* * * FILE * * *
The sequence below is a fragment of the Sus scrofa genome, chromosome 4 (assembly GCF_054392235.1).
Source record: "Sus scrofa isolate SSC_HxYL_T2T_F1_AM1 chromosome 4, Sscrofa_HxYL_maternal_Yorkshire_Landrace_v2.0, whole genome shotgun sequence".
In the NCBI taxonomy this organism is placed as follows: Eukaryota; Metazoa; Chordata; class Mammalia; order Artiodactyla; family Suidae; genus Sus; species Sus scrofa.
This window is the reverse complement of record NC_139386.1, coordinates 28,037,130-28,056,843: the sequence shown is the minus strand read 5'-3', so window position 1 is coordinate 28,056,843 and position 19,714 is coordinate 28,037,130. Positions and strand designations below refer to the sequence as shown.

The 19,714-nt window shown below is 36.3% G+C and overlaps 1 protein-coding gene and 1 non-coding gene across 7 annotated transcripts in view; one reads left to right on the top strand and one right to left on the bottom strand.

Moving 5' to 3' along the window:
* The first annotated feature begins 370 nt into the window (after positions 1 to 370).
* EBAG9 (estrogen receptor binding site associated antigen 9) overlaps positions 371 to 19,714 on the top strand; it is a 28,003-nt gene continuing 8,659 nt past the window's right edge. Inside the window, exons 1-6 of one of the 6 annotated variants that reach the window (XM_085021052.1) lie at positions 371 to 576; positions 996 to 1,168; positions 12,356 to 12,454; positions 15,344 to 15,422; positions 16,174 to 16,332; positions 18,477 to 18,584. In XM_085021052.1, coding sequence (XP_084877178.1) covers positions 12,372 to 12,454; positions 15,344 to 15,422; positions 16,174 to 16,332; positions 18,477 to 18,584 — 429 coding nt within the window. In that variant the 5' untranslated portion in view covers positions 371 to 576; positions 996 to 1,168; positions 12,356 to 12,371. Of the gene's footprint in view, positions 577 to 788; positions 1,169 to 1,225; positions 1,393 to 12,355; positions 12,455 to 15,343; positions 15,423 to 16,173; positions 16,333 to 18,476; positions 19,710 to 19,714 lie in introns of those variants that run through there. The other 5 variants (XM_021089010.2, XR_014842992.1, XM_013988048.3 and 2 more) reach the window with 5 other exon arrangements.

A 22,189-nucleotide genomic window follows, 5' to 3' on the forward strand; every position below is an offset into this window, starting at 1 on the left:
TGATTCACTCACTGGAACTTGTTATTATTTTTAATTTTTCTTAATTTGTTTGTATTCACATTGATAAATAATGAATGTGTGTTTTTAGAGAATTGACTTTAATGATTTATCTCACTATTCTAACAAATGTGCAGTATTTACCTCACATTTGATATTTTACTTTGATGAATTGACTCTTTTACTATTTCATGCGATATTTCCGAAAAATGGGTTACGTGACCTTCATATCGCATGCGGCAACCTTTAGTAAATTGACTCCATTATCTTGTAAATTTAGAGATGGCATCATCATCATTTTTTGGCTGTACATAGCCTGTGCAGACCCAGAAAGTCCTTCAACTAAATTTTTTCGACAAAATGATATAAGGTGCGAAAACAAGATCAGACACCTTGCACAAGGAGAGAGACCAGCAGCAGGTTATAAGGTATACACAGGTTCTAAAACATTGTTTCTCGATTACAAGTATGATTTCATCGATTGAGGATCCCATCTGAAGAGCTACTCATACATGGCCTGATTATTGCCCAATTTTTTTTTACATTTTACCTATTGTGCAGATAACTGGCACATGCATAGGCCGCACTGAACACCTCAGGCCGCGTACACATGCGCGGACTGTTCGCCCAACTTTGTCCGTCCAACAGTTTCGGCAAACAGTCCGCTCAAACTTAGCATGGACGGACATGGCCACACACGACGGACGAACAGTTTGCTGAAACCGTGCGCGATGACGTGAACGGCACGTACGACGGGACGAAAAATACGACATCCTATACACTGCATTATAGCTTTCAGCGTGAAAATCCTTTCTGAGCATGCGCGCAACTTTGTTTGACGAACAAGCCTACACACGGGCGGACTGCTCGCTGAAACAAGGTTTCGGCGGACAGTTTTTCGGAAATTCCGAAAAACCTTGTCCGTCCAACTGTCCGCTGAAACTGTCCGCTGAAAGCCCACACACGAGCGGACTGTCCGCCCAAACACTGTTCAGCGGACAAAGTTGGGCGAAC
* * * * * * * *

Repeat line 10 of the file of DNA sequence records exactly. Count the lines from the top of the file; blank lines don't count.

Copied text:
TGATTCACTCACTGGAACTTGTTATTATTTTTAATTTTTCTTAATTTGTTTGTATTCACATTGATAAATAATGAATGTGTGTTTTTAGAGAATTGACTTTAATGATTTATCTCACTATTCTAACAAATGTGCAGTATTTACCTCACATTTGATATTTTACTTTGATGAATTGACTCTTTTACTATTTCATGCGATATTTCCGAAAAATGGGTTACGTGACCTTCATATCGCATGCGGCAACCTTTAGTAAATTGACTCCATTATCTTGTAAATTTAGAGATGGCATCATCATCATTTTTTGGCTGTACATAGCCTGTGCAGACCCAGAAAGTCCTTCAACTAAATTTTTTCGACAAAATGATATAAGGTGCGAAAACAAGATCAGACACCTTGCACAAGGAGAGAGACCAGCAGCAGGTTATAAGGTATACACAGGTTCTAAAACATTGTTTCTCGATTACAAGTATGATTTCATCGATTGAGGATCCCATCTGAAGAGCTACTCATACATGGCCTGATTATTGCCCAATTTTTTTTTACATTTTACCTATTGTGCAGATAACTGGCACATGCATAGGCCGCACTGAACACCTCAGGCCGCGTACACATGCGCGGACTGTTCGCCCAACTTTGTCCGTCCAACAGTTTCGGCAAACAGTCCGCTCAAACTTAGCATGGACGGACATGGCCACACACGACGGACGAACAGTTTGCTGAAACCGTGCGCGATGACGTGAACGGCACGTACGACGGGACGAAAAATACGACATCCTATACACTGCATTATAGCTTTCAGCGTGAAAATCCTTTCTGAGCATGCGCGCAACTTTGTTTGACGAACAAGCCTACACACGGGCGGACTGCTCGCTGAAACAAGGTTTCGGCGGACAGTTTTTCGGAAATTCCGAAAAACCTTGTCCGTCCAACTGTCCGCTGAAACTGTCCGCTGAAAGCCCACACACGAGCGGACTGTCCGCCCAAACACTGTTCAGCGGACAAAGTTGGGCGAAC